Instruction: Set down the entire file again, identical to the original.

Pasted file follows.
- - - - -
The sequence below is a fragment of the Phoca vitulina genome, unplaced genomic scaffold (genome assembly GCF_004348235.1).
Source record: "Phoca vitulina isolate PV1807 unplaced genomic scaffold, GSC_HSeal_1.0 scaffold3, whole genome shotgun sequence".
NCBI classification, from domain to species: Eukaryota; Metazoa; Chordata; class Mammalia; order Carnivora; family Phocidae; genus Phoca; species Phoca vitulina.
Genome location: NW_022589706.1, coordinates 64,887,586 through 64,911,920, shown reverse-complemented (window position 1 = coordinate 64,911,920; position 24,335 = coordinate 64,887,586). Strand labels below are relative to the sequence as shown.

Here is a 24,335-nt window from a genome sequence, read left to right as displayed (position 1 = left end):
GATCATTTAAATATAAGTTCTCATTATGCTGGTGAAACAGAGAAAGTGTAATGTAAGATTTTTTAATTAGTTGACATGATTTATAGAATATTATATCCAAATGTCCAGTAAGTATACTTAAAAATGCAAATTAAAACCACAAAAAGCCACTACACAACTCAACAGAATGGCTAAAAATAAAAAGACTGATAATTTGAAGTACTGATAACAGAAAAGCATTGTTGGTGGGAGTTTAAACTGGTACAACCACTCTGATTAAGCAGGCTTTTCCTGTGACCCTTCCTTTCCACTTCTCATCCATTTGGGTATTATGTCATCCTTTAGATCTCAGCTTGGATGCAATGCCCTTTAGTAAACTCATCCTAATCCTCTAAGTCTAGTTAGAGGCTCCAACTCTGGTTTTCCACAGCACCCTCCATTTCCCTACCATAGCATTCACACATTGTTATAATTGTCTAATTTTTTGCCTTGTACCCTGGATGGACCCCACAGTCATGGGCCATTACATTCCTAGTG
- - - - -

The sequence below is a fragment of the Phoca vitulina genome, unplaced genomic scaffold (genome assembly GCF_004348235.1).
Source record: "Phoca vitulina isolate PV1807 unplaced genomic scaffold, GSC_HSeal_1.0 scaffold3, whole genome shotgun sequence".
NCBI classification, from domain to species: Eukaryota; Metazoa; Chordata; class Mammalia; order Carnivora; family Phocidae; genus Phoca; species Phoca vitulina.
Genome location: NW_022589706.1, coordinates 64,887,586 through 64,911,920, shown reverse-complemented (window position 1 = coordinate 64,911,920; position 24,335 = coordinate 64,887,586). Strand labels below are relative to the sequence as shown.

Here is a 24,335-nt window from a genome sequence, read left to right as displayed (position 1 = left end):
GATCATTTAAATATAAGTTCTCATTATGCTGGTGAAACAGAGAAAGTGTAATGTAAGATTTTTTAATTAGTTGACATGATTTATAGAATATTATATCCAAATGTCCAGTAAGTATACTTAAAAATGCAAATTAAAACCACAAAAAGCCACTACACAACTCAACAGAATGGCTAAAAATAAAAAGACTGATAATTTGAAGTACTGATAACAGAAAAGCATTGTTGGTGGGAGTTTAAACTGGTACAACCACTCTGATTAAGCAGGCTTTTCCTGTGACCCTTCCTTTCCACTTCTCATCCATTTGGGTATTATGTCATCCTTTAGATCTCAGCTTGGATGCAATGCCCTTTAGTAAACTCATCCTAATCCTCTAAGTCTAGTTAGAGGCTCCAACTCTGGTTTTCCACAGCACCCTCCATTTCCCTACCATAGCATTCACACATTGTTATAATTGTCTAATTTTTTGCCTTGTACCCTGGATGGACCCCACAGTCATGGGCCATTACATTCCTAGTG